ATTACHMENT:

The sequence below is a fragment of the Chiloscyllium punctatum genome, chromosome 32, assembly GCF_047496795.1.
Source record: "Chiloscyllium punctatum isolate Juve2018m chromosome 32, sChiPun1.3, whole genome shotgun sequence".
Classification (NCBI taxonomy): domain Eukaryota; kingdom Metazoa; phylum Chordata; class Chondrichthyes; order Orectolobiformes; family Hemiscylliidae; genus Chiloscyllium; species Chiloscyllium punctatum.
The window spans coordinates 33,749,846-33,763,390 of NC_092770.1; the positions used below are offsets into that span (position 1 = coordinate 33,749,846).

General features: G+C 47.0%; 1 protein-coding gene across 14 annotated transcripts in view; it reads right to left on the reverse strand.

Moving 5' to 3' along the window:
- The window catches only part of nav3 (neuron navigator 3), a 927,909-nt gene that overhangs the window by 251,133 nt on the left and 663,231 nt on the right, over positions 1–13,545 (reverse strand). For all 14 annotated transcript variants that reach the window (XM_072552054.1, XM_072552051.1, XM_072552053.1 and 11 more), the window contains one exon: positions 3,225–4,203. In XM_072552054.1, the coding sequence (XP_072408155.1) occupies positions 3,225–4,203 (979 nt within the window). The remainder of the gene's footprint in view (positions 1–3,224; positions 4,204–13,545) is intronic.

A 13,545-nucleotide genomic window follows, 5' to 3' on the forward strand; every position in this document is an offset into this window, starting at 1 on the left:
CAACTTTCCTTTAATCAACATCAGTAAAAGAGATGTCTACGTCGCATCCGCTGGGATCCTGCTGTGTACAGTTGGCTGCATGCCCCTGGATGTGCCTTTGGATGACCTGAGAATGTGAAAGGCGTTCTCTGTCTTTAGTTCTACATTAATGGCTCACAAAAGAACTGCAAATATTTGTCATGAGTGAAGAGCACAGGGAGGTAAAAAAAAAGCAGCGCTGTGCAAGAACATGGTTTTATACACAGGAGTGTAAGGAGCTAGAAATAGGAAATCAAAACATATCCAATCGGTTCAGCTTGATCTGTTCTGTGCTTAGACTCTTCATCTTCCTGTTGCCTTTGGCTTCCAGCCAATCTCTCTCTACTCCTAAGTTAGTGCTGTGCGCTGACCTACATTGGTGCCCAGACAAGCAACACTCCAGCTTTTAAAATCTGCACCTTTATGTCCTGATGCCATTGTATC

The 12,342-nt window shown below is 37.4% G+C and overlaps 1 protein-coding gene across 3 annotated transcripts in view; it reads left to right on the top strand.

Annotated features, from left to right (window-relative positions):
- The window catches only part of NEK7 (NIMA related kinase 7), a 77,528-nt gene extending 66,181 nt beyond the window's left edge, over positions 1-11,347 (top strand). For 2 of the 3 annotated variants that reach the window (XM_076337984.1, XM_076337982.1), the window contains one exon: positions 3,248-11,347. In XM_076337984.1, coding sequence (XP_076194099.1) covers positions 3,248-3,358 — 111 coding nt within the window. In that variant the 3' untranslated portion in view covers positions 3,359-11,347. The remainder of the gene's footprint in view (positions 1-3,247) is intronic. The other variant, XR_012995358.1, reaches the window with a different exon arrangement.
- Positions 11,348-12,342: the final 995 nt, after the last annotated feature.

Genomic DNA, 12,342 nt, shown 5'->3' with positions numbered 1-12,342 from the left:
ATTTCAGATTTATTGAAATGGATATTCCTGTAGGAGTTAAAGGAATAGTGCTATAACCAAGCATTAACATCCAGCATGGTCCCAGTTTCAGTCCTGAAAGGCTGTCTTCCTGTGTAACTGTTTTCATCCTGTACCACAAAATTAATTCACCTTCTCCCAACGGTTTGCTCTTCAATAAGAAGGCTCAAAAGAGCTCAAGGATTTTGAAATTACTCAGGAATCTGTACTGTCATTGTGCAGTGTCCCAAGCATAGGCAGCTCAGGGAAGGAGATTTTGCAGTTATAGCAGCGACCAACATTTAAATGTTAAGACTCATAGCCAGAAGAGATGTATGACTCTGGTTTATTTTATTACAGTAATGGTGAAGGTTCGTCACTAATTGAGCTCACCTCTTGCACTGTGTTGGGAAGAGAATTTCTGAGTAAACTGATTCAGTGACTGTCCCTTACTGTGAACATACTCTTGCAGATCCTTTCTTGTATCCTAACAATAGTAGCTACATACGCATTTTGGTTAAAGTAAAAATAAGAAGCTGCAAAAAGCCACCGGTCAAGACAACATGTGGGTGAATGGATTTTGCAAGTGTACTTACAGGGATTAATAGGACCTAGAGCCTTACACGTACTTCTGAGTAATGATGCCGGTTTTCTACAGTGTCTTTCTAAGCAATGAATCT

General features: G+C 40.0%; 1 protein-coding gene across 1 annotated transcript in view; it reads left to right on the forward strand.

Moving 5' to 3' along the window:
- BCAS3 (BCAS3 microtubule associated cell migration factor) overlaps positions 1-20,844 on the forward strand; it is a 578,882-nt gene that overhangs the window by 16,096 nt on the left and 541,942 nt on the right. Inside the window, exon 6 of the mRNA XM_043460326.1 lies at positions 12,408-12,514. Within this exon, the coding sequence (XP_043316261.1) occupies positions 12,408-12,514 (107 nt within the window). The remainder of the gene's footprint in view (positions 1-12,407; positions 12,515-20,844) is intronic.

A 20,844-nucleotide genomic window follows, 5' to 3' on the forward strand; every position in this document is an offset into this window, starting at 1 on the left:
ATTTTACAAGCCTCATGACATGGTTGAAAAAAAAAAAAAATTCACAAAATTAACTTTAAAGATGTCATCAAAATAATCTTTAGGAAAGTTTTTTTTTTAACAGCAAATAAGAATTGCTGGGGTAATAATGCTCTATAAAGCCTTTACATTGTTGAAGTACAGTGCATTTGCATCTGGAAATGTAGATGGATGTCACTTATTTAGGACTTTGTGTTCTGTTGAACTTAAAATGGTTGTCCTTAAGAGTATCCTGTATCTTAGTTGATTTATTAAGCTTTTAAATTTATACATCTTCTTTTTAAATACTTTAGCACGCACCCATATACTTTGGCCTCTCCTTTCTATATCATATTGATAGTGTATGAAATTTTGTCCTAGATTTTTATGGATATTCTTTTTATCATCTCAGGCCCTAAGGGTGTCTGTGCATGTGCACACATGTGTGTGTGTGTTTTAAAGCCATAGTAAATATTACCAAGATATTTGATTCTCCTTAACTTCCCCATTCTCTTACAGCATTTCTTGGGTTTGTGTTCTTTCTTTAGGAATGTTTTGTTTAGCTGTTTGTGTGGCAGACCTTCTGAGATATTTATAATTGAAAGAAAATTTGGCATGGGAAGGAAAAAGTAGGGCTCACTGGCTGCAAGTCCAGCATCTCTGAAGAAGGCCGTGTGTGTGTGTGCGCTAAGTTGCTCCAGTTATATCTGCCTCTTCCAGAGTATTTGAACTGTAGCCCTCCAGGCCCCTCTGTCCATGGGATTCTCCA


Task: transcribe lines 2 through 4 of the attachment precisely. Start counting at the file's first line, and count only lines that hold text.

Source record: "Chiloscyllium punctatum isolate Juve2018m chromosome 32, sChiPun1.3, whole genome shotgun sequence".
Classification (NCBI taxonomy): domain Eukaryota; kingdom Metazoa; phylum Chordata; class Chondrichthyes; order Orectolobiformes; family Hemiscylliidae; genus Chiloscyllium; species Chiloscyllium punctatum.
The window spans coordinates 33,749,846-33,763,390 of NC_092770.1; the positions used below are offsets into that span (position 1 = coordinate 33,749,846).